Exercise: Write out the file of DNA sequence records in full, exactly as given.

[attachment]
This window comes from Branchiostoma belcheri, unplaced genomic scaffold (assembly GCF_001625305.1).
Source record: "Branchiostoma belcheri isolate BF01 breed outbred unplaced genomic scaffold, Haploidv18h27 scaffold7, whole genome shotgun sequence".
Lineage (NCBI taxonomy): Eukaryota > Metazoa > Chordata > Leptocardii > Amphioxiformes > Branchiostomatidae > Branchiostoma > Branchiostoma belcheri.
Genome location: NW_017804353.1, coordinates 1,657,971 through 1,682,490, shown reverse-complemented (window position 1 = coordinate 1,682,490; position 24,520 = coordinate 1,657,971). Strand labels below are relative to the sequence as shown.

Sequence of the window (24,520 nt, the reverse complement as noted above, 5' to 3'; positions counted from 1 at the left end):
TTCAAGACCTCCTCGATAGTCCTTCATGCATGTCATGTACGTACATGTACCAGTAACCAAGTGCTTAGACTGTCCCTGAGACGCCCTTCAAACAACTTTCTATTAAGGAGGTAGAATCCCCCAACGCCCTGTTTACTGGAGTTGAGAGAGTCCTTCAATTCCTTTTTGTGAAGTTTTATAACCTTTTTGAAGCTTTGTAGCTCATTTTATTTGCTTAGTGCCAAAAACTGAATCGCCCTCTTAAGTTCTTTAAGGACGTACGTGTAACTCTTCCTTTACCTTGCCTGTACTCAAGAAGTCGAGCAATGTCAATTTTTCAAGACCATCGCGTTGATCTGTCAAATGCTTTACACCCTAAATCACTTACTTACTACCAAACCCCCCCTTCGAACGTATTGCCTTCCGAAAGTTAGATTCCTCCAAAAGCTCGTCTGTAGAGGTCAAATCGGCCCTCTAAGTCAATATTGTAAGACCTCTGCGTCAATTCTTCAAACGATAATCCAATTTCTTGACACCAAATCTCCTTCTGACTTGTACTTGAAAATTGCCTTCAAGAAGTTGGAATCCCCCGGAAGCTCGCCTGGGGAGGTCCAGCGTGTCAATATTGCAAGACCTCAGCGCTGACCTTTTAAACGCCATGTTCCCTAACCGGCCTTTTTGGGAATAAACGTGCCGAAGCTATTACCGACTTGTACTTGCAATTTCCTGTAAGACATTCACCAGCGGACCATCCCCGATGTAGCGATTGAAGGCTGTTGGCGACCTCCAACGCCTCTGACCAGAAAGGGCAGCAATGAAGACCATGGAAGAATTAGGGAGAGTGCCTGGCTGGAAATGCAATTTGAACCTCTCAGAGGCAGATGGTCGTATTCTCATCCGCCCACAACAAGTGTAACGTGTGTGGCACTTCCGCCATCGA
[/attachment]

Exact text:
This window comes from Branchiostoma belcheri, unplaced genomic scaffold (assembly GCF_001625305.1).
Source record: "Branchiostoma belcheri isolate BF01 breed outbred unplaced genomic scaffold, Haploidv18h27 scaffold7, whole genome shotgun sequence".
Lineage (NCBI taxonomy): Eukaryota > Metazoa > Chordata > Leptocardii > Amphioxiformes > Branchiostomatidae > Branchiostoma > Branchiostoma belcheri.
Genome location: NW_017804353.1, coordinates 1,657,971 through 1,682,490, shown reverse-complemented (window position 1 = coordinate 1,682,490; position 24,520 = coordinate 1,657,971). Strand labels below are relative to the sequence as shown.

Sequence of the window (24,520 nt, the reverse complement as noted above, 5' to 3'; positions counted from 1 at the left end):
TTCAAGACCTCCTCGATAGTCCTTCATGCATGTCATGTACGTACATGTACCAGTAACCAAGTGCTTAGACTGTCCCTGAGACGCCCTTCAAACAACTTTCTATTAAGGAGGTAGAATCCCCCAACGCCCTGTTTACTGGAGTTGAGAGAGTCCTTCAATTCCTTTTTGTGAAGTTTTATAACCTTTTTGAAGCTTTGTAGCTCATTTTATTTGCTTAGTGCCAAAAACTGAATCGCCCTCTTAAGTTCTTTAAGGACGTACGTGTAACTCTTCCTTTACCTTGCCTGTACTCAAGAAGTCGAGCAATGTCAATTTTTCAAGACCATCGCGTTGATCTGTCAAATGCTTTACACCCTAAATCACTTACTTACTACCAAACCCCCCCTTCGAACGTATTGCCTTCCGAAAGTTAGATTCCTCCAAAAGCTCGTCTGTAGAGGTCAAATCGGCCCTCTAAGTCAATATTGTAAGACCTCTGCGTCAATTCTTCAAACGATAATCCAATTTCTTGACACCAAATCTCCTTCTGACTTGTACTTGAAAATTGCCTTCAAGAAGTTGGAATCCCCCGGAAGCTCGCCTGGGGAGGTCCAGCGTGTCAATATTGCAAGACCTCAGCGCTGACCTTTTAAACGCCATGTTCCCTAACCGGCCTTTTTGGGAATAAACGTGCCGAAGCTATTACCGACTTGTACTTGCAATTTCCTGTAAGACATTCACCAGCGGACCATCCCCGATGTAGCGATTGAAGGCTGTTGGCGACCTCCAACGCCTCTGACCAGAAAGGGCAGCAATGAAGACCATGGAAGAATTAGGGAGAGTGCCTGGCTGGAAATGCAATTTGAACCTCTCAGAGGCAGATGGTCGTATTCTCATCCGCCCACAACAAGTGTAACGTGTGTGGCACTTCCGCCATCGA